Explanation of Salts by Ron Kurtus - Succeed in Chemistry. Key words: physical science, compounds, caustic, alkali, characteristics, formula, acid, sodium chloride, sodium hydroxide, hydrochloric acid, solutions, pH, School for Champions. Copyright © Restrictions
by Ron Kurtus (15 December 2001)
Salts are neutral compounds that are often the result of adding an acid and a base together. You can identify a salt by its characteristics and its chemical formula. A salt has a pH of 7.0. Salts provide minerals to the body.
Questions you may have include:
- What are the characteristics of salts?
- What type of a chemical formula does a salt have?
- What are various things that salts are used for?
This lesson will answer those questions.
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Salts are chemical compounds that are usually formed from the combination of an acid and a base in water.
An example of combining an acid and a base to form a salt is combining a water solution of hydrochloric acid (HCl) with a water solution of sodium hydroxide base (NaOH). They react to form common table salt (NaCl) and water:
HCl + NaOH → NaCl + H2O
(The extra water for the solutions is not included in the above chemical equation, since it isn't part of the reaction and for the sake of simplicity.)
Another chemical reaction is combining the poisonous green chlorine gas (Cl2) with the explosive metallic sodium powder (Na) to form the beneficial white salt crystals. (This reaction would normally be done in a water solution).
Cl2 + 2Na → 2NaCl
When mixed with water, a salt may be reactive with other substances. For example, salty water can enhance the corrosion or rusting of steel. Also, some salts can cause burns or irritations on the skin, while others are actually poisonous.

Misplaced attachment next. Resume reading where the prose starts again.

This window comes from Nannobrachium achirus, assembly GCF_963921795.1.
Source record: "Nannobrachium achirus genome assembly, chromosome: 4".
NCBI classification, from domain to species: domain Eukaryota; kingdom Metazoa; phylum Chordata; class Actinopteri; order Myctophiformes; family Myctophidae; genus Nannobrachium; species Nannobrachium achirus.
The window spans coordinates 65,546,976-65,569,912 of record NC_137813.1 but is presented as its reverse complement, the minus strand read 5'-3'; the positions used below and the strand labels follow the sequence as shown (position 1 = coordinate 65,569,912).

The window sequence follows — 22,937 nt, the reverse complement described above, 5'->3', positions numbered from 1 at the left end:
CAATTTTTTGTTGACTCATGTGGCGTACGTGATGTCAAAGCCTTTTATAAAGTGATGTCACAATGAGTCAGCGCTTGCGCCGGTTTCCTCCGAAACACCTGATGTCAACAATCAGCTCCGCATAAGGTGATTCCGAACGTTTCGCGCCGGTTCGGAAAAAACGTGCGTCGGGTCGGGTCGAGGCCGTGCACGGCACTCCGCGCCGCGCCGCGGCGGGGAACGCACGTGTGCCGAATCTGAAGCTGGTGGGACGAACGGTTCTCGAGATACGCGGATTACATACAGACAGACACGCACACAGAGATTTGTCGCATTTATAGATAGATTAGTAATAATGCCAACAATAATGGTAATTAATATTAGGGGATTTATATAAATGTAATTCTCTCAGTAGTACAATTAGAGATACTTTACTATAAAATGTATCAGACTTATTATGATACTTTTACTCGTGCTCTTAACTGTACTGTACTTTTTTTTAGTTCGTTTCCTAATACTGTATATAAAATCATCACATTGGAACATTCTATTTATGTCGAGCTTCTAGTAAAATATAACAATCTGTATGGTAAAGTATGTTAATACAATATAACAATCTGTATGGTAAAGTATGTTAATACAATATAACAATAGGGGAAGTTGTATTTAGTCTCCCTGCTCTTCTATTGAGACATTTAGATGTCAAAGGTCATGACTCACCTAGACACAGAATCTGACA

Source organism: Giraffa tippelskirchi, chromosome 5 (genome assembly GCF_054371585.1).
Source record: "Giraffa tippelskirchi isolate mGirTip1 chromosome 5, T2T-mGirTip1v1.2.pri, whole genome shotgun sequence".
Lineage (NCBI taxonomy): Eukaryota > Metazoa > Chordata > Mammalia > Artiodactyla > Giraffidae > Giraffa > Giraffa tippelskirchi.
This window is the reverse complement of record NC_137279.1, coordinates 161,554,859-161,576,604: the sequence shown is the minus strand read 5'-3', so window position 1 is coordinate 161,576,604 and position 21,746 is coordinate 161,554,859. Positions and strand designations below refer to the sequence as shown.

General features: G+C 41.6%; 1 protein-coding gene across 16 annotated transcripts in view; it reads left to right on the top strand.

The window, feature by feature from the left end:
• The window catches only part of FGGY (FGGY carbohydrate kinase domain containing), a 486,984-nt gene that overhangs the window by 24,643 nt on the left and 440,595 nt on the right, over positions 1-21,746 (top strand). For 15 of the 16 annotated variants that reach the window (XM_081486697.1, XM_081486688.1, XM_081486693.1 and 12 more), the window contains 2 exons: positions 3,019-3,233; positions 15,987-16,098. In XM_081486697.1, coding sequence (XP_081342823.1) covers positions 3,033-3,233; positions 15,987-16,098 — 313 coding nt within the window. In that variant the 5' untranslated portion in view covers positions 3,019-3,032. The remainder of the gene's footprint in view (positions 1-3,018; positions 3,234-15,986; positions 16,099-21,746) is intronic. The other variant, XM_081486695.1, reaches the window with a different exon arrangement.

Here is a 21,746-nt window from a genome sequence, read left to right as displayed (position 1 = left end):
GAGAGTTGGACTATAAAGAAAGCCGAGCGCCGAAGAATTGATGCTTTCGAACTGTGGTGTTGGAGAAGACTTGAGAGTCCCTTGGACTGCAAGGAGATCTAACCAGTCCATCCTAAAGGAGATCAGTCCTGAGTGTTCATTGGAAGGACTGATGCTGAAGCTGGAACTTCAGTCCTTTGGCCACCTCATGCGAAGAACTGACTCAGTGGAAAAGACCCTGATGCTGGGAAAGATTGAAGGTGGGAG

Salts have a salty taste (no kidding!), but you should be careful in tasting or touching any chemical, especially one that may be harmful to your skin.
Removing water from salts usually results in crystalline material. A good example of such crystals is common table salt.
The pH scale is a measurement of the strength of an acid, salt or base. The pH of a salt falls between an acid and a base and is exactly 7.0.
Litmus paper is often used to give a rough estimate of the pH. When wet with a salt solution, litmus paper will neither turn red nor blue, but will remain white.
There is no easy way to determine that a material is a salt from its chemical formula, like you can with an acid or a base.
Bases can often be identified by the OH term in the end of their chemical formula, while acids usually have an H at the start of the formula. Salts normally do not have either the OH or the H terms. The salt potassium chloride (KCl) is an example.
Uses for salts
Salts are important for sustaining life because they provide minerals to the body.
Since NaCl and water can corrode materials, often CaCl is used to melt ice on the sidewalk in the winter. Calcium Chloride is much less corrosive.
Other facts on uses include:
- Too much salt in the soil can prevent plants from growing.
- There are many types of salts dissolved in ocean water.
- Since salts are more stable than either acids or bases, you will find more of them in nature.
Salts taste salty and are often the result of adding an acid and a base together. A salt has a pH of 7.0. Salts provide minerals to the body but can corrode metals.
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